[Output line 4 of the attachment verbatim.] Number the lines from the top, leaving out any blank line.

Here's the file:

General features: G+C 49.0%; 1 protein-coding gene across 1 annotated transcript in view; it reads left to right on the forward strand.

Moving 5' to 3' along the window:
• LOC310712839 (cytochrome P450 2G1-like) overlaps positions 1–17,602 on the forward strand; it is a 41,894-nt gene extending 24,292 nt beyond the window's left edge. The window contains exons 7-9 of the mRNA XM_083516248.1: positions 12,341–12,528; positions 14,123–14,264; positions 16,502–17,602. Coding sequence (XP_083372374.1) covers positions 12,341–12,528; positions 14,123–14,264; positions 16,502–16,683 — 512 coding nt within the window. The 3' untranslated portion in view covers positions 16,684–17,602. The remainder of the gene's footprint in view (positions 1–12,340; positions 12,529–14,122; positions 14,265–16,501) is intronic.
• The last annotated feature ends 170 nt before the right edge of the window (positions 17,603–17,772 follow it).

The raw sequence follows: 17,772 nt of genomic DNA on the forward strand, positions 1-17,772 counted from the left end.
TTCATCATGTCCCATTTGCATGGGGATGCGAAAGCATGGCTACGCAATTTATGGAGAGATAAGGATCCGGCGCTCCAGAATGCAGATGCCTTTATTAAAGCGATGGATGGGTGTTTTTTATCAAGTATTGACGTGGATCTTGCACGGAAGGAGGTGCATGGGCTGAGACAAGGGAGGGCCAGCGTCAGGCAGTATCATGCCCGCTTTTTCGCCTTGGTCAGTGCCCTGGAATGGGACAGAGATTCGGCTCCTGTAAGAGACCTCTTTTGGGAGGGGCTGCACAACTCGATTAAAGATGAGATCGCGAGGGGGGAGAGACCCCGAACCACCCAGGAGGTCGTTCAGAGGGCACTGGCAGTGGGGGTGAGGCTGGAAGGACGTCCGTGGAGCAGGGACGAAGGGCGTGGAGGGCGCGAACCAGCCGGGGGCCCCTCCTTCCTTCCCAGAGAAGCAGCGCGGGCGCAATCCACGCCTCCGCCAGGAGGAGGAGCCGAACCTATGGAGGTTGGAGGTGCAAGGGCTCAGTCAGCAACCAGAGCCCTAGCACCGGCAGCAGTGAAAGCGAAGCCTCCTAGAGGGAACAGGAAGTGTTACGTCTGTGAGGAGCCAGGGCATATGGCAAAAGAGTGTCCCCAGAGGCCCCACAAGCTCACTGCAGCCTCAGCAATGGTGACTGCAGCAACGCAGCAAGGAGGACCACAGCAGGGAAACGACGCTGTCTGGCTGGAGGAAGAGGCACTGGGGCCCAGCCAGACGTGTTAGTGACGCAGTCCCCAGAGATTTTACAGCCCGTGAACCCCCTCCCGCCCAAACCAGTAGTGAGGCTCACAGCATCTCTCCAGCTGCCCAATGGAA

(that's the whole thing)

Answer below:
• The last annotated feature ends 170 nt before the right edge of the window (positions 17,603–17,772 follow it).